Tempest-Tossed at Sea (Part 2)
"Now when the fourteenth night had come, as we were driven up and down in the Adriatic Sea, about midnight the sailors sensed that they were drawing near some land. And they took some soundings and found it to be twenty fathoms; and when they had gone a little farther, they took soundings again and found it to be fifteen fathoms. Then, fearing lest we should run aground on the rocks, they dropped four anchors from the stern, and prayed for day to come. And as the sailors were seeking to escape from the ship, when they had let down the skiff into the sea, under pretense of putting out anchors from the prow, Paul said to the centurion and the soldiers, 'Unless these men stay in the ship, you cannot be saved.' Then the soldiers cut away the ropes of the skiff and let it fall off. And as day was about to dawn, Paul implored them all to take food, saying, 'Today is the fourteenth day you have waited and continued without food, and eaten nothing. Therefore I urge you to take nourishment, for this is for your survival, since not a hair will fall from the head of any of you.' And when he had said these things, he took bread and gave thanks to God in the presence of them all; and when he had broken it he began to eat. Then they were all encouraged, and also took food themselves. And in all we were two hundred and seventy-six persons on the ship. So when they had eaten enough, they lightened the ship and threw out the wheat into the sea" (Acts 27:27-38).

Two weeks at sea filled constantly with storms and exceedingly turbulent waters would wear down even the most seasoned sailors. Paul had tried to be an encouragement to the men previously, stating that he had received a message from God that none of them would perish, only the ship and cargo would be lost. At times many of them had given up hope, confident they would die at sea because of the horrible conditions they were enduring. Although they knew not where they were, they began sensing that they were approaching land around midnight one evening. Being unable to see, they regularly took "soundings" (i.e., measurements as to the current depth of the water). When the depth decreased from approximately 120 to 90 feet, they feared they might be about ready to run aground on rocks. So, they dropped four anchors from the back of the boat and wished for daylight, hoping that the anchors would hold and keep them back from destruction. The morning sun would allow them to see the land (and treacherous rocks) they believed they were nearing.

The experienced sailors, even with the potential of land nearby, had given up on the large ship and were planning to escape on the small boat. They had an "every man for himself" mentality and had more confidence in their survival in the small ship. They pretend they are going to go out and drop anchors from the front of the ship, but Paul knew their real plan. Before they were able to carry it out, however, Paul informed the centurion and the soldiers that they could not be saved if these other men left the ship. Although it is not fully explained, these men were needed for God to deliver the group (they were the ones with the skill to steer the ship come morning light). The soldiers, with full faith in what Paul spoke, cut away the small boat so no one could use it! This shows great confidence in Paul's message. It also teaches us a great lesson today. Paul was not presumptuous, even with the promise of safety he had received from God. He made use of all the proper means at his disposal to insure that, with God's help, their lives would be safe. Paul believed God's promise and even gave the sailors hope that they would be saved without the use of the small boat ("not a hair will fall from the head of any of you").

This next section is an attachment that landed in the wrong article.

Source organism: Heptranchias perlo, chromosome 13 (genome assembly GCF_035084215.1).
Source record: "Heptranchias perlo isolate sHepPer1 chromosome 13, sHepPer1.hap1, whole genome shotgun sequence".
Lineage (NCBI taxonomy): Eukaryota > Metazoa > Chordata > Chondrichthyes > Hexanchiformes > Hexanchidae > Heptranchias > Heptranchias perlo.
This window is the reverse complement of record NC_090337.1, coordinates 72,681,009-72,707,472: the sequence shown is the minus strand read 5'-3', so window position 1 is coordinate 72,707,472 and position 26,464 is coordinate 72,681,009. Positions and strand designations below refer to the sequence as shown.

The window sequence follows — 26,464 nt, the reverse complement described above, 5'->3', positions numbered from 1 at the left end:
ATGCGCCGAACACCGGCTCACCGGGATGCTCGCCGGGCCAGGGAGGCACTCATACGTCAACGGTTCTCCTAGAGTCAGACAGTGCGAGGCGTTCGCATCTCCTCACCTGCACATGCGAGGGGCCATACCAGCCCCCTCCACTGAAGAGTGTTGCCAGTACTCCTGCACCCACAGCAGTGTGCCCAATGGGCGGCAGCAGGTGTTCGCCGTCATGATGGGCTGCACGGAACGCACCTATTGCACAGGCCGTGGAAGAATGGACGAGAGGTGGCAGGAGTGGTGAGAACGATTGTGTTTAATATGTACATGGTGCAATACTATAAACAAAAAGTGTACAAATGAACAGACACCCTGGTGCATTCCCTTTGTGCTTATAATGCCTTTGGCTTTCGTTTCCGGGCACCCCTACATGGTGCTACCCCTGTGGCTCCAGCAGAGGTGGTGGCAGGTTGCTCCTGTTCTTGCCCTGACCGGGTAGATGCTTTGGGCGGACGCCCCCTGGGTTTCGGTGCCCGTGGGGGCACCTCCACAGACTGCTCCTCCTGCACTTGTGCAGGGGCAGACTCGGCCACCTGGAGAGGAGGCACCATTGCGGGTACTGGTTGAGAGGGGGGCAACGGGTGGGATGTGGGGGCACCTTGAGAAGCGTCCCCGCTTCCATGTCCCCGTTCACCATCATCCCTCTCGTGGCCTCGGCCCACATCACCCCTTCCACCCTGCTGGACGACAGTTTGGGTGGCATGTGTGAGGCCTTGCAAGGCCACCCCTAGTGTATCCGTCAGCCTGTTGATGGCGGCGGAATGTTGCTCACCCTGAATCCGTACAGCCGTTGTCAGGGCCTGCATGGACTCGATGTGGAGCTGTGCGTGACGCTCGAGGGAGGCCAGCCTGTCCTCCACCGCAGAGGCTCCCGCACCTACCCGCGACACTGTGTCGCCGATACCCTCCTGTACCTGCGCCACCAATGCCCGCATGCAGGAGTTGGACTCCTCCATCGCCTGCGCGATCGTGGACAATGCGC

Paul then urged the group again, shortly before dawn, to eat for their own strength and vitality. He gave thanks to God for the food and began eating in front of them all. They, being encouraged by his example, followed his lead and ate. It seems likely that this also would help ease the tension among those on board. Tempers surely were worn thin after fourteen emotionally draining days, not to mention the agitation toward the sailors who were willing to leave others behind to perish. The sailors were certainly agitated also that their plan had been foiled. Getting everyone to eat would provide strength and a more peaceful disposition. They would need all the energy, enthusiasm, and cooperation they could muster come daylight.

Afterward, they lightened the ship some more and threw out the rest of the cargo. They are trying to give themselves every advantage once daylight comes and they begin to try to run the ship aground.